Enough time has passed and enough new customers have joined our CSA that a review of cooking principles are in order.
There are 2 basics which dictate the differences in preparing grass-fed/free range food: your meats come from creatures that actually get exercise their entire life, so the texture of the meat will be different; and the Omega 3 fatty acids produced in grass-fed are a thinner fat and so less resistant to heat than the thicker corn-fed fat. Here are our suggested techniques to take those differences into account:
- On the cuts coming from the big lifting and support muscles of the animal, basically the legs, hips and shoulders where the beef and pork roasts come from, “low and slow” does the trick. Cooking them slowly over a low fire is the trick for tender, juicy meats. Your dutch oven or crock pot is your best approach.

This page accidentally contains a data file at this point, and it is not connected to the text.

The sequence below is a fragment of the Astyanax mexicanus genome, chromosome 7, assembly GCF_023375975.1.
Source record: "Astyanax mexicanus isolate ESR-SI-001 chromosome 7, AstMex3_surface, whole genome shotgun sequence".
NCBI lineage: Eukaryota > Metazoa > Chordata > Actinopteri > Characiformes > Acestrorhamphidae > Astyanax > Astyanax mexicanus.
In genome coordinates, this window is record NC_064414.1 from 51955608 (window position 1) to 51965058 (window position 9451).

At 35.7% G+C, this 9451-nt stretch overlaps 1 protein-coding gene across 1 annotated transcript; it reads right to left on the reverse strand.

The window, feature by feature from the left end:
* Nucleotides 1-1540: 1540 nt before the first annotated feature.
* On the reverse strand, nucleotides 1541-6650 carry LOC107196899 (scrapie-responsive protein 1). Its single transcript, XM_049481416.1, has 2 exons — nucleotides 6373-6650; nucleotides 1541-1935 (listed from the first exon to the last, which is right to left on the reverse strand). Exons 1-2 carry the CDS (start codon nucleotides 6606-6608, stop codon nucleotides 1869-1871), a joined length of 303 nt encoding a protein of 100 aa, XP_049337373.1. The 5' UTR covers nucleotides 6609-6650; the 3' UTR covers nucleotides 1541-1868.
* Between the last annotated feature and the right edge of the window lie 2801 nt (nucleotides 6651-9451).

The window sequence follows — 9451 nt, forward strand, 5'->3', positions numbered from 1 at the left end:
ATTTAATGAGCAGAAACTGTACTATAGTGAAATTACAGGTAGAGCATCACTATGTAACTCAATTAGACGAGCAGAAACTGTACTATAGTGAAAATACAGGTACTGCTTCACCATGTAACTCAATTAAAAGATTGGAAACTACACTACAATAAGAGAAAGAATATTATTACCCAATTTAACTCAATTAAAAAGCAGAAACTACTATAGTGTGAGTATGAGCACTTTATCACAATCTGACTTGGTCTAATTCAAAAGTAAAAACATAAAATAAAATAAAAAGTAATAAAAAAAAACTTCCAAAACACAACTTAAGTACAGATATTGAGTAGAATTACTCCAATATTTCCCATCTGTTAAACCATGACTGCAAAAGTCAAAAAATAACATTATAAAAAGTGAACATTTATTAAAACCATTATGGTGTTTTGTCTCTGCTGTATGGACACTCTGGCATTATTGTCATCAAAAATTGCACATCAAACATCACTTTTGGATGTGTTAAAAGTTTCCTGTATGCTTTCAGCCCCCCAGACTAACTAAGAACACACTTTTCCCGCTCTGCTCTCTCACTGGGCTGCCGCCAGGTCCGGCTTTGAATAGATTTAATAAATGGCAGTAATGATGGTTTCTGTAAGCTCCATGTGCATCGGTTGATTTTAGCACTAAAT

- On the steak and chop cuts, which come from the middle of the animal, searing these cuts first, be that in the skillet or on the grill, is the way to start. But as soon as you have browned the meat, pull it over to a low heat and cover it to finish slowly. Add a little water, butter, oil or all three. When the meat releases its au jus, it’s ready.
- Your big fat hen can vary in degree of chewiness - they are all very active critters but some more than others. I prefer the extra texturing that a free range hen provides, but others will prefer a more tender version. If you are in the latter group, brine the chicken overnight first. Then set her in the fridge tented but not tightly wrapped until you are ready to cook. This will tenderize her.